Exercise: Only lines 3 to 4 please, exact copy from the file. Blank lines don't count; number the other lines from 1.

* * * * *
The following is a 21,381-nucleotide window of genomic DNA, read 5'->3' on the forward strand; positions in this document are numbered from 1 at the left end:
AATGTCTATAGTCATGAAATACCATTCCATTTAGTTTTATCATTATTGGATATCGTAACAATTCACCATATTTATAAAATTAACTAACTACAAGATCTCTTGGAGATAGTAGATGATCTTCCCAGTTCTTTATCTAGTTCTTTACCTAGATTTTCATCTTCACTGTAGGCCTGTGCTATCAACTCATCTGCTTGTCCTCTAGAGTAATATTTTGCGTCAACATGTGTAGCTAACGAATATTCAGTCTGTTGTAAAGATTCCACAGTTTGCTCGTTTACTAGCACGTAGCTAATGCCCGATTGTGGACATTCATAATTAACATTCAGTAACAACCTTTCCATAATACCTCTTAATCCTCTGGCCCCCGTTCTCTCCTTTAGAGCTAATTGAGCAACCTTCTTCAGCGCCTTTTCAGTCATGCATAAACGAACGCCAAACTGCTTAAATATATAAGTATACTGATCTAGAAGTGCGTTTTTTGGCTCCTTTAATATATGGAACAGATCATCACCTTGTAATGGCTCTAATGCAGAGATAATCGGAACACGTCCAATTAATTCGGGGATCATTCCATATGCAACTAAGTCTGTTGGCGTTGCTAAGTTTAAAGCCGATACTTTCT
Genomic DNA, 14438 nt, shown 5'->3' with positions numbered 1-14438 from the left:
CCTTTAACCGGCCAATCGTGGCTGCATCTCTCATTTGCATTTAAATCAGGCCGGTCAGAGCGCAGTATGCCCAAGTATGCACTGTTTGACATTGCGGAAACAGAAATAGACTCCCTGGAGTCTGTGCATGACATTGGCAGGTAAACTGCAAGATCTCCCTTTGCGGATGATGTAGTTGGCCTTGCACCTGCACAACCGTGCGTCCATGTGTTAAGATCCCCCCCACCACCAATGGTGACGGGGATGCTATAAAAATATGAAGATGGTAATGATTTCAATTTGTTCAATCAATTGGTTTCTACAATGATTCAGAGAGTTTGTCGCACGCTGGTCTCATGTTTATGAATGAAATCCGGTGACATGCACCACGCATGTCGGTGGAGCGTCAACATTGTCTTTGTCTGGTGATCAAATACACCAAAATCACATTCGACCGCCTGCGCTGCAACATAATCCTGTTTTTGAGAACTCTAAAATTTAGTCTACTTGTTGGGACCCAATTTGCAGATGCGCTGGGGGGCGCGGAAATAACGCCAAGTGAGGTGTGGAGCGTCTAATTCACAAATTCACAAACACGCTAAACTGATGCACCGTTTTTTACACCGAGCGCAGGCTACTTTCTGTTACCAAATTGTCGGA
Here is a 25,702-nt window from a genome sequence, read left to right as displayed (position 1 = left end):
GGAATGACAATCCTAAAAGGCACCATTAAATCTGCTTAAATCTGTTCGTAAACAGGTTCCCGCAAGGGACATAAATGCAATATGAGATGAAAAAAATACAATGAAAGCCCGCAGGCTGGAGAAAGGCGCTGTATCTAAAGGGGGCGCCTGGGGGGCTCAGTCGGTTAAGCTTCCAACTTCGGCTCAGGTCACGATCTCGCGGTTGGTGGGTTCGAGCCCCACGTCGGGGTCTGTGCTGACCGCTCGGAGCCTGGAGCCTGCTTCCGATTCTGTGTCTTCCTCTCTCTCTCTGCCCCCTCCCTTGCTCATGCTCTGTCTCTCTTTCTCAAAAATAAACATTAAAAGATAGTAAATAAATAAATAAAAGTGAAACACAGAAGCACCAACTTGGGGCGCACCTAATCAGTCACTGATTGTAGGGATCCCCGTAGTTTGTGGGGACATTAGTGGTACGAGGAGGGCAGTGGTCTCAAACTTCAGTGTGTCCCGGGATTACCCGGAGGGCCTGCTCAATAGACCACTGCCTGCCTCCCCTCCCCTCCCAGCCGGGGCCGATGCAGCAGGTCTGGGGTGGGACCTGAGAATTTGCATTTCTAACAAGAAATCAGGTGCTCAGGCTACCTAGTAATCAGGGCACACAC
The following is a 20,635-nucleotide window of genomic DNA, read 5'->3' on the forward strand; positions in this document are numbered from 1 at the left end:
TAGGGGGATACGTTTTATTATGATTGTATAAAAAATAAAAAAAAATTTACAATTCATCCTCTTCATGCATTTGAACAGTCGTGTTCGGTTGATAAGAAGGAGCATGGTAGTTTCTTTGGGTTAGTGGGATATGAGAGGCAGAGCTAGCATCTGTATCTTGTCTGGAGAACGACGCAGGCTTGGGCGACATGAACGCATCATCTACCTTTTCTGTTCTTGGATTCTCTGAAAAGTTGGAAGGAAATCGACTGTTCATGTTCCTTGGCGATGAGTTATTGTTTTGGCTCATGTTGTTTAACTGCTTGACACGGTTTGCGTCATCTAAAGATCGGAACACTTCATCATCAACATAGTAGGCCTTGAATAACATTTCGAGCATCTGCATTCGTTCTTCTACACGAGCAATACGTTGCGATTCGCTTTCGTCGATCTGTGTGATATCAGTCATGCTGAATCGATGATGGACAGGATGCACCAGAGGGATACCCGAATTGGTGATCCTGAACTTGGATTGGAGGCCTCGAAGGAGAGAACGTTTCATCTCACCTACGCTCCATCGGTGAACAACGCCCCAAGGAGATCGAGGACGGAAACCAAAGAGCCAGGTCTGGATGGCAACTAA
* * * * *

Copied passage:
Genomic DNA, 14438 nt, shown 5'->3' with positions numbered 1-14438 from the left:
CCTTTAACCGGCCAATCGTGGCTGCATCTCTCATTTGCATTTAAATCAGGCCGGTCAGAGCGCAGTATGCCCAAGTATGCACTGTTTGACATTGCGGAAACAGAAATAGACTCCCTGGAGTCTGTGCATGACATTGGCAGGTAAACTGCAAGATCTCCCTTTGCGGATGATGTAGTTGGCCTTGCACCTGCACAACCGTGCGTCCATGTGTTAAGATCCCCCCCACCACCAATGGTGACGGGGATGCTATAAAAATATGAAGATGGTAATGATTTCAATTTGTTCAATCAATTGGTTTCTACAATGATTCAGAGAGTTTGTCGCACGCTGGTCTCATGTTTATGAATGAAATCCGGTGACATGCACCACGCATGTCGGTGGAGCGTCAACATTGTCTTTGTCTGGTGATCAAATACACCAAAATCACATTCGACCGCCTGCGCTGCAACATAATCCTGTTTTTGAGAACTCTAAAATTTAGTCTACTTGTTGGGACCCAATTTGCAGATGCGCTGGGGGGCGCGGAAATAACGCCAAGTGAGGTGTGGAGCGTCTAATTCACAAATTCACAAACACGCTAAACTGATGCACCGTTTTTTACACCGAGCGCAGGCTACTTTCTGTTACCAAATTGTCGGA